Brandon and fellow University of Houston scientist Nan Sun completed the isotopic analysis of sediments collected from Hall’s Cave. They found that elements such as iridium, ruthenium, platinum, palladium and rhenium were not present in the correct proportions, meaning that a meteor or asteroid could not have caused the event.

“The isotope analysis and the relative proportion of the elements matched those that were found in previous volcanic gases,” said Sun, lead author of the report.

Volcanic eruptions cause their most severe cooling near the source, usually in the year of the eruption, with substantially less cooling in the years after the eruption, the team said.

The Younger Dryas cooling lasted about 1,200 years, “so a sole volcanic eruptive cause is an important initiating factor, but other Earth system changes, such as cooling of the oceans and more snow cover were needed to sustain this colder period, “Forman said.

Waters added that the bottom line is that “the chemical anomalies found in sediments dating to the beginning of the Younger Dryas are the result of volcanism and not an extraterrestrial impact.”

Reference: “Volcanic origin for Younger Dryas geochemical anomalies ca. 12,900 cal B.P.” by N. Sun, A. D. Brandon, S. L. Forman, M. R. Waters and K. S. Befus, 31 July 2020, Science Advances.
DOI: 10.1126/sciadv.aax8587

8 Comments on "Global Cooling 13,000 Years Ago Was Caused by Volcanic Eruptions, Not Meteors"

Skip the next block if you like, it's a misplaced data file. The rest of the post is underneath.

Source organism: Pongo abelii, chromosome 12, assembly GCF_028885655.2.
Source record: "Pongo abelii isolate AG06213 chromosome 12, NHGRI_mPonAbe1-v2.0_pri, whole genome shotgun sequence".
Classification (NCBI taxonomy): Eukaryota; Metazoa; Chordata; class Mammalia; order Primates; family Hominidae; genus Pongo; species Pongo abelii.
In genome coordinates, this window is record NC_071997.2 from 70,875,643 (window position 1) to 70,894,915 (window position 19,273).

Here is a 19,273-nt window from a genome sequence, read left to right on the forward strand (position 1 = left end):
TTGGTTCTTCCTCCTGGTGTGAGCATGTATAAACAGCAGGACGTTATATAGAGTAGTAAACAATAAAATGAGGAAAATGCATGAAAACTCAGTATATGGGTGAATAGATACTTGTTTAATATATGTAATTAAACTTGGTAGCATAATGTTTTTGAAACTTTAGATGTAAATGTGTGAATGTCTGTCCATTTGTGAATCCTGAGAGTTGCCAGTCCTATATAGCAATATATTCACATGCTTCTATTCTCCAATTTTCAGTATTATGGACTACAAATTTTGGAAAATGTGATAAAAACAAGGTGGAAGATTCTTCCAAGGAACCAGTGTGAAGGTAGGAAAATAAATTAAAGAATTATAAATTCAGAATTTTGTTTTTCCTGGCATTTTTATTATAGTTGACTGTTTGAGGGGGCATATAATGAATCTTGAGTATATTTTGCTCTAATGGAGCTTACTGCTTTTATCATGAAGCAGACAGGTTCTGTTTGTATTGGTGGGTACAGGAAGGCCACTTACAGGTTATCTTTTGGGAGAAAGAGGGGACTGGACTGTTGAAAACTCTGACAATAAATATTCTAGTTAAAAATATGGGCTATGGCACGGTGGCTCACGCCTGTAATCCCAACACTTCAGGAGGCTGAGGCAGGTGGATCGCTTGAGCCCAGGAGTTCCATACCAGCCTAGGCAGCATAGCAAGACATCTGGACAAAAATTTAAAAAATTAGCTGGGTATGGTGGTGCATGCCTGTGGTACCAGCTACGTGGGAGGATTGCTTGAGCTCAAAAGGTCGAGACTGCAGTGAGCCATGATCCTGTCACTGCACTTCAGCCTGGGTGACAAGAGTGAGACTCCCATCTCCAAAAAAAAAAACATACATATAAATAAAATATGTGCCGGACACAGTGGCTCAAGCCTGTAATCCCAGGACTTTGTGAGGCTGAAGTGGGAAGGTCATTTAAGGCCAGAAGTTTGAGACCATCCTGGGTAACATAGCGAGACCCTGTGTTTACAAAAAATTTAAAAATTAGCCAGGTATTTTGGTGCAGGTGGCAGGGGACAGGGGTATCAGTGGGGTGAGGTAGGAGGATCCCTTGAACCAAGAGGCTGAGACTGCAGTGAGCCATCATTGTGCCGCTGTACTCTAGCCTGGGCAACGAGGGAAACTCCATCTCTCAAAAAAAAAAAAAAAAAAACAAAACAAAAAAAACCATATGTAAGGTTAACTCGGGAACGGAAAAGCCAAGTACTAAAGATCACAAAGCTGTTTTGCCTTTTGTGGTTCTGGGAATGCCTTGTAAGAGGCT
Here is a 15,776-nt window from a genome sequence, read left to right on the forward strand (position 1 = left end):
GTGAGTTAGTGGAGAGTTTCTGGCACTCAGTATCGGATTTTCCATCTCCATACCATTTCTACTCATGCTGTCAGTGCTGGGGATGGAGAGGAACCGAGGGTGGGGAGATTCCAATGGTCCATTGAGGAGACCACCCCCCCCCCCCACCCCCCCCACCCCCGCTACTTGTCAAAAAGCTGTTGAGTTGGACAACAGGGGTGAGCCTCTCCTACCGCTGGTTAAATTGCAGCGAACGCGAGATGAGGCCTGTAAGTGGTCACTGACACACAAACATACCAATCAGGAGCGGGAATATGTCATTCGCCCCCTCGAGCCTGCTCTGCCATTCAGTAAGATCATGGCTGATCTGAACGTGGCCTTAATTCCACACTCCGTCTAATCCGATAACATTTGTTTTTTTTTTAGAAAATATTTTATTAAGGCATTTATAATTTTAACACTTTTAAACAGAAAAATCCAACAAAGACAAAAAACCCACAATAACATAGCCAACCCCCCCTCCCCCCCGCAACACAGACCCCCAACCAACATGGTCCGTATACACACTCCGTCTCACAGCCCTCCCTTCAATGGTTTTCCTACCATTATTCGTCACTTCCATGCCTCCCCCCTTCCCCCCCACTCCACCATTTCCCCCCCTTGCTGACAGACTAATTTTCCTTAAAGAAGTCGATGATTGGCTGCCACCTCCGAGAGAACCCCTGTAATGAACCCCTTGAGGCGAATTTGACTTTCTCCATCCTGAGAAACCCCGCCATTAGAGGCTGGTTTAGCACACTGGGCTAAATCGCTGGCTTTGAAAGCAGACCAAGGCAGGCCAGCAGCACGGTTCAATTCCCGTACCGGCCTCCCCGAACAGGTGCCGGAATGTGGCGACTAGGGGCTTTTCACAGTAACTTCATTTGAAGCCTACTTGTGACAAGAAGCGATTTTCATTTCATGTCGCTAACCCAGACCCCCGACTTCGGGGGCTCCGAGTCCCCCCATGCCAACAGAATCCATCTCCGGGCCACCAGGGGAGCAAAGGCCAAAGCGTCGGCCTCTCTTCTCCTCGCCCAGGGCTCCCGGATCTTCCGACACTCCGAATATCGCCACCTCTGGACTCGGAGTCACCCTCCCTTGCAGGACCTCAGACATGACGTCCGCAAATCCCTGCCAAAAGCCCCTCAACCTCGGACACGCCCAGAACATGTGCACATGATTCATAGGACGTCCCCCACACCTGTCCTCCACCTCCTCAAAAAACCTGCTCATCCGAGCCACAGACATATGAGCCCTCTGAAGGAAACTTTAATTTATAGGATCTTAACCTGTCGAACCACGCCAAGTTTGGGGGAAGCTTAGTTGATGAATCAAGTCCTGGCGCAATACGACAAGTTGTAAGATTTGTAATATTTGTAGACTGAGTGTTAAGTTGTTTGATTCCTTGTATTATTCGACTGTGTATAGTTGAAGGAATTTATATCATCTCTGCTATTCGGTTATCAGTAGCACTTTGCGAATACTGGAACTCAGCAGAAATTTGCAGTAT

1. More ignorance. The sun novas on a cyclical basis and it produces impactors and plasma that pummels the earth and causes earthquakes which cause volcanoes. This is not rocket science it a common sense. If all stars nova then ours does to. We have proof it hit the moon too that s wht we went there to look for impacotrs that were present on earth. We are due for another one very soon they happen every 12000 tears like clock work . what do you think the part cloud is. A blast cloud duh. From the last blast

  2. how is it possible that it has not apparently occurred to this person that perhaps a meteoric impact which caused the extremely rapid decimation of an ice sheet a mile thick & a continent in size with its accompanying weight might have been the catalyst to extreme seismic activity…
    Exacerbating the conditions brought on by the meteor.
    I and my sixth grade education for one think that’s worth considering and therefore mentioning.

  3. Good research; however, there is evidence of meteorite impact during that period time as well. To dismiss the meteorite impact evidence is an error. I strongly think that both contributed climate to climate Cooling.

  4. if it was volcanic there must be a fingerprint.

    To cool the planet by 3 degrees you are talking about a category 8 volcano. Which there is no evidence of any cat 8 eruptions since Toba.

    Not saying it didn’t happen but none of the ice core samples have indicated this.

  5. The Dryas diamond nano spherule layer covers the entire globe. One little cave in South Biblebeltia with volcanic isotopes is not enough to upend the only plausible explanation for an extinction level event. If an asteroid pierced the mantle with enough force, there would naturally also be some volcanic activity near the epicentre. Its probably just a lava tube caused by exactly that, not some “First Americans University” smoking gun put there to exonerate a tirade of preposterous nonsense the institute has been putting out since its inception.

  6. An intuitive layman | October 22, 2022 at 3:52 pm | Reply

    Hello did i miss the part where the volcano was mentioned? Shouldnt you be able to tell what volcano produced it?

    I think there is a lot more to this idea than people are realizing. Look at the floods in pakistan. They were caused by ash from a forest fire in Pakistan landing on the Himalayan glaciers north east.

    Scale that up to a volcano, and the ice caps on north america, and you have a very simple mechanism to explain both the melting and the cooling.